But to each his/her own, so who am I to judge someone if they think it’s important to run up their FB friend or Twitter follower count. What does rankle me, though, is that many of these people are the same ones who sing the “join the conversation” chorus sung by social media fanatics. I’m sorry, folks, but there is no way you can be having a QUALITY conversation with 1000 other Twitterers. (Unless, of course, that’s your full time job).

    IF the Warrior kills his blog… then (I know this will sound harsh, sorry) so be it. We’ll take the conversation somewhere else. Hopefully, Matt will be able to share his ideas as freely and as easily at this new place as he did/does his own blog.

    Sorry to commandeer your blog, Gene.

  10. February 3, 2009 7:07 pm

    @Ron – I’ve never referred one single time to the number of Facebook friends or Twitter followers I have – in any forum or conversation (virtual or otherwise). In fact, I am as casual a Facebook user as there could possibly be. Rather, I was pointing out a lack of comments on ALL credit union blogs. Look around, it’s everywhere. There are some great writers out there generating great stuff. But the conversation has simply puttered out. That is what I’ve always derived the most pleasure from – the conversation.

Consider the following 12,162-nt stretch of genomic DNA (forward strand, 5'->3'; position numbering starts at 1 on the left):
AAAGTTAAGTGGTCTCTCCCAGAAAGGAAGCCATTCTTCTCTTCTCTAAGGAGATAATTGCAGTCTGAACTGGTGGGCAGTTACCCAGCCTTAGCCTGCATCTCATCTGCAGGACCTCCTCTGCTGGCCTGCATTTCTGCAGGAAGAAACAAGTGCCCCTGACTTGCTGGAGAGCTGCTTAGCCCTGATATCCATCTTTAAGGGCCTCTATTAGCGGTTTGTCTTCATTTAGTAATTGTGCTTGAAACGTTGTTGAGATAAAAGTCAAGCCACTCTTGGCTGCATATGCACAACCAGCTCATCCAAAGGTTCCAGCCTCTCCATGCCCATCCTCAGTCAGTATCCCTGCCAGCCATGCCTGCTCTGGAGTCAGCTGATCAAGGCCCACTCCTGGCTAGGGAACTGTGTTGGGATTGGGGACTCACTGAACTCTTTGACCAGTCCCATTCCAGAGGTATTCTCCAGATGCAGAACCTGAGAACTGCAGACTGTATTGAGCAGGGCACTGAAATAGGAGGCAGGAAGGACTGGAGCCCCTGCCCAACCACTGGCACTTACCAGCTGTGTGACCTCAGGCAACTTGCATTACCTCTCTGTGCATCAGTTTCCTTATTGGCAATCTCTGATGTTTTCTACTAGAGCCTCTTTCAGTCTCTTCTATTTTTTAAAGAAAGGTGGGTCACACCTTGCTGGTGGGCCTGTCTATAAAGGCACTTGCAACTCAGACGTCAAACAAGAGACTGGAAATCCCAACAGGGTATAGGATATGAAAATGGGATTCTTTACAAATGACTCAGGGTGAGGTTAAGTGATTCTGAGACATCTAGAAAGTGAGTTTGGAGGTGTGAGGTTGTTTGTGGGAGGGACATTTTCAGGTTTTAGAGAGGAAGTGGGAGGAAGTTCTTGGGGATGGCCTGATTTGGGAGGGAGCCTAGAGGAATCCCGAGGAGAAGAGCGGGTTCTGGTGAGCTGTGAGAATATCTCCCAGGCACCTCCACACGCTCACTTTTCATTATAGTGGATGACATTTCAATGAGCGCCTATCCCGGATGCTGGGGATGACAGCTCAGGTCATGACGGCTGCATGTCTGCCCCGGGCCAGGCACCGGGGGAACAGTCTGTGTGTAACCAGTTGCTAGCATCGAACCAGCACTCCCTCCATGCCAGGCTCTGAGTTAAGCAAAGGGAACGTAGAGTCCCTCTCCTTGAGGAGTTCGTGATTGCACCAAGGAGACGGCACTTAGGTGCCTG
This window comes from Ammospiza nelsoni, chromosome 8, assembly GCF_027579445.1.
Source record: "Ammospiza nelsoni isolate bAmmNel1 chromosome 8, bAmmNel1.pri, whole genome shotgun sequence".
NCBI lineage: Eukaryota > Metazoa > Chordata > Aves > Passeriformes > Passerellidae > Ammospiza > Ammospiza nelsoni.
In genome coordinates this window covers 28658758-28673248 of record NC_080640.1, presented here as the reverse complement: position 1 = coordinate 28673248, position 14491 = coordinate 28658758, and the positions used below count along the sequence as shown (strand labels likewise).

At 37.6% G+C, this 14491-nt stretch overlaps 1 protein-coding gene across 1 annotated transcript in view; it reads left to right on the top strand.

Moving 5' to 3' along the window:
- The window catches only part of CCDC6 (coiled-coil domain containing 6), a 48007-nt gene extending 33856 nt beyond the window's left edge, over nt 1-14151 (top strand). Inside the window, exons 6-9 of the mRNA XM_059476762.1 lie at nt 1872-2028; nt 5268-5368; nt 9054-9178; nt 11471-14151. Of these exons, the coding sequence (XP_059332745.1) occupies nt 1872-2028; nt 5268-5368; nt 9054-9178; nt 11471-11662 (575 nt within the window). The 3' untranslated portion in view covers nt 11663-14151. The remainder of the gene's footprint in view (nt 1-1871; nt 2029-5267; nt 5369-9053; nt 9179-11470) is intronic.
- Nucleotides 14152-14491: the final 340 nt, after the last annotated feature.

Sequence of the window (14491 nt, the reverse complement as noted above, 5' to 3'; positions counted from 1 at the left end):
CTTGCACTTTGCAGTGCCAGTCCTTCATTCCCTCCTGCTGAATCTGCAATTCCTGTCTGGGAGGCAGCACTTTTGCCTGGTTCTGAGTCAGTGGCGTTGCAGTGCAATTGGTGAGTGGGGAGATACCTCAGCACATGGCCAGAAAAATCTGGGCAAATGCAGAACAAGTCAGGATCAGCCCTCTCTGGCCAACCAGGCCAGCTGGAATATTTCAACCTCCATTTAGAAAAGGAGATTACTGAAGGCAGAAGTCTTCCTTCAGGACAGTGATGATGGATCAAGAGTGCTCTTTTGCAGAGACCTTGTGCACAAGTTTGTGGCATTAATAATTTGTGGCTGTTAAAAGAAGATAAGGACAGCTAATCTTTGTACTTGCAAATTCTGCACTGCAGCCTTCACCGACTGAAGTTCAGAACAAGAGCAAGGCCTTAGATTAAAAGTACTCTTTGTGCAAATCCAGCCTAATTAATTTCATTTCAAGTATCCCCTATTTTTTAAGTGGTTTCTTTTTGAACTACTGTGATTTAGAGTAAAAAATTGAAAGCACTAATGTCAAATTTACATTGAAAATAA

For my little site to generate over 10,000 visits last year, I consider it a tremendous success analytics-wise. Less than other blogs? Absolutely! I would wager it’s 1% of what you generated in your last year. But I consider that a success. But that’s not what gets me excited. What gets me excited is generating discussion. Effecting action. Making a difference. For whatever reason, I’ve been failing at making that happen of late. For whatever reason, the conversation is dying – on all of our sites.

    It’s not a matter of quality versus quantity – it’s a matter of opportunity cost. I’ve created roughly 100 posts for my and various other blogs. Some took 30 minutes. Some took several hours. My open, honest “question” was intended to be: is there a better use of my time? If I’m going to devote this amount of time to something, am I choosing wisely? What else could I be creating?

    Sorry you interpreted it differently.

  11. tinfoiling permalink*
    February 3, 2009 8:11 pm

    I find it amazing what has come forward here.

    Just recently my son asked a dear friend about the books he read. His answer was ‘I would rather read a good book 5 times than 5 not-so-good books once’. Most every person who has contributed here is that ‘good book’ and the comments prove it.